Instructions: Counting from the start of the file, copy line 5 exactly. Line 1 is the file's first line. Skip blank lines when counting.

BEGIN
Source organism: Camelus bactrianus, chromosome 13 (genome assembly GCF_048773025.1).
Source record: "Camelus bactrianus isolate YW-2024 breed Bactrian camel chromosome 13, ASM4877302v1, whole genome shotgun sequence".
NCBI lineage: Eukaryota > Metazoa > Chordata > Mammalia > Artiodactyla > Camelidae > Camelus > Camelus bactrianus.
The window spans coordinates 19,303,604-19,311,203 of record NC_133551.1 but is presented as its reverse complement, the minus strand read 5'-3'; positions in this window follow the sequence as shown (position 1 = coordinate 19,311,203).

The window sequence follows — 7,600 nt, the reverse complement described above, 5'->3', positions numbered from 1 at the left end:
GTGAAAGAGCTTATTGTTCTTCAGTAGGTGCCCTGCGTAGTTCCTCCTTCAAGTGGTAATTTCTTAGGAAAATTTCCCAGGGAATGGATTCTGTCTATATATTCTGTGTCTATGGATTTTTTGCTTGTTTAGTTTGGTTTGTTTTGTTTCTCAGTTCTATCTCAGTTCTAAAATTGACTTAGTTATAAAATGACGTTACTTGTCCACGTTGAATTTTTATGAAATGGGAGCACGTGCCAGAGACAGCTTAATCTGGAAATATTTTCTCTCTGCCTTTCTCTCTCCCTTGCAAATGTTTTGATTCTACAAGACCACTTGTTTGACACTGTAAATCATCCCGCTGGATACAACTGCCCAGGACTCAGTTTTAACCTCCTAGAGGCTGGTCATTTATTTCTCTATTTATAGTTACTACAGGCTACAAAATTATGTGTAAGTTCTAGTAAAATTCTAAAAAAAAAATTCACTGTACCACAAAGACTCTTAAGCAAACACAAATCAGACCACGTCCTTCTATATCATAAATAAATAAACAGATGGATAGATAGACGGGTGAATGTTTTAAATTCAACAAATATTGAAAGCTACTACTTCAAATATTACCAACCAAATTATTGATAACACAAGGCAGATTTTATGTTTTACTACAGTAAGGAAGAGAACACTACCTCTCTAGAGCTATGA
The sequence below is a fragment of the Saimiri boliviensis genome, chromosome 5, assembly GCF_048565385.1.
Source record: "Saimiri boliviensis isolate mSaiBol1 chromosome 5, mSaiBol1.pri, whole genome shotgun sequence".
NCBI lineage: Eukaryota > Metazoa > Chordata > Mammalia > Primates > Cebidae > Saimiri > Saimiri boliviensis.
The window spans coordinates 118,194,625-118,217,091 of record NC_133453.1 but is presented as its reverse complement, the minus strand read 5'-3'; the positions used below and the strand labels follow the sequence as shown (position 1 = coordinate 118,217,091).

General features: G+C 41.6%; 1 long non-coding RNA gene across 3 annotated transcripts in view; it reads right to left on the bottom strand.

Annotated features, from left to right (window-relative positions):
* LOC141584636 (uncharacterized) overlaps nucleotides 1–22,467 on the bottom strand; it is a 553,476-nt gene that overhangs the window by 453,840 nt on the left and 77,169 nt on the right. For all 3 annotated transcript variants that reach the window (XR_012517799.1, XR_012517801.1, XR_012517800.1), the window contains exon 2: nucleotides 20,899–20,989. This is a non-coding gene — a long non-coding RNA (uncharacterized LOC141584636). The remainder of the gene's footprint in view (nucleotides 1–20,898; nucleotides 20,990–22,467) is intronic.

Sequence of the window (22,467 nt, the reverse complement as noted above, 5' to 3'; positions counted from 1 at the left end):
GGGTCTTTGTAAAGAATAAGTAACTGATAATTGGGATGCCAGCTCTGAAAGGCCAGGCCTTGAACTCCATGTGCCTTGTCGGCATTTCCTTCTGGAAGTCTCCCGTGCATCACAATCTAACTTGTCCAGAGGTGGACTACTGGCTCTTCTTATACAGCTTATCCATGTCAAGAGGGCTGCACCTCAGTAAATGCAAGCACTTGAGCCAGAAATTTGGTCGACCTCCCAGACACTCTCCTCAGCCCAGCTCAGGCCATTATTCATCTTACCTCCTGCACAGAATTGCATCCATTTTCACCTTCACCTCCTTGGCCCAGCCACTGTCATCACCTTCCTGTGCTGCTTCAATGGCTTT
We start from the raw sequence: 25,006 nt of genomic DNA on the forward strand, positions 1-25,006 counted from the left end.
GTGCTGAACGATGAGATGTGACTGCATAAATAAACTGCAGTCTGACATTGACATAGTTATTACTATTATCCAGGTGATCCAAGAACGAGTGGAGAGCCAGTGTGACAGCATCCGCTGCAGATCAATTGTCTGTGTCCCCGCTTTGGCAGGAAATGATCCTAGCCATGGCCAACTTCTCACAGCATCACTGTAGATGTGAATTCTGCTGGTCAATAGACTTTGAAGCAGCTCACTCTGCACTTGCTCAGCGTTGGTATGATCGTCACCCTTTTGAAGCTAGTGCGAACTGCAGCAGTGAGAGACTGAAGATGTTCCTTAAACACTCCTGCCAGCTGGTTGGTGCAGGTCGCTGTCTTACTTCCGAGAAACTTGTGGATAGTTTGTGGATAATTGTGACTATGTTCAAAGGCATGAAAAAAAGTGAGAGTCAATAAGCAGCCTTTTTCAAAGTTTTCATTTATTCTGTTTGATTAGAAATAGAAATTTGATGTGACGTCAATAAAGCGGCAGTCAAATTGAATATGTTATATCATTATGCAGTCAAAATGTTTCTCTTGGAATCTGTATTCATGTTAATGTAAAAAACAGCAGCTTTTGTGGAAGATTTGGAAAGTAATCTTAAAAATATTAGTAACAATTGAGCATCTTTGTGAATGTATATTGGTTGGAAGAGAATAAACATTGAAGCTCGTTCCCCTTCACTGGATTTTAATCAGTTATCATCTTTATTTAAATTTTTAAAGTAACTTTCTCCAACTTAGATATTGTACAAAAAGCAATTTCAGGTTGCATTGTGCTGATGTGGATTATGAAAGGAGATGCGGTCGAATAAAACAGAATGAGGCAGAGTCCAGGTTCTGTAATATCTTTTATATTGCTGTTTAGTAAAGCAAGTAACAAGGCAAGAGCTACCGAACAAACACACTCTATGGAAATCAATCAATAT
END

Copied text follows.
The window sequence follows — 7,600 nt, the reverse complement described above, 5'->3', positions numbered from 1 at the left end: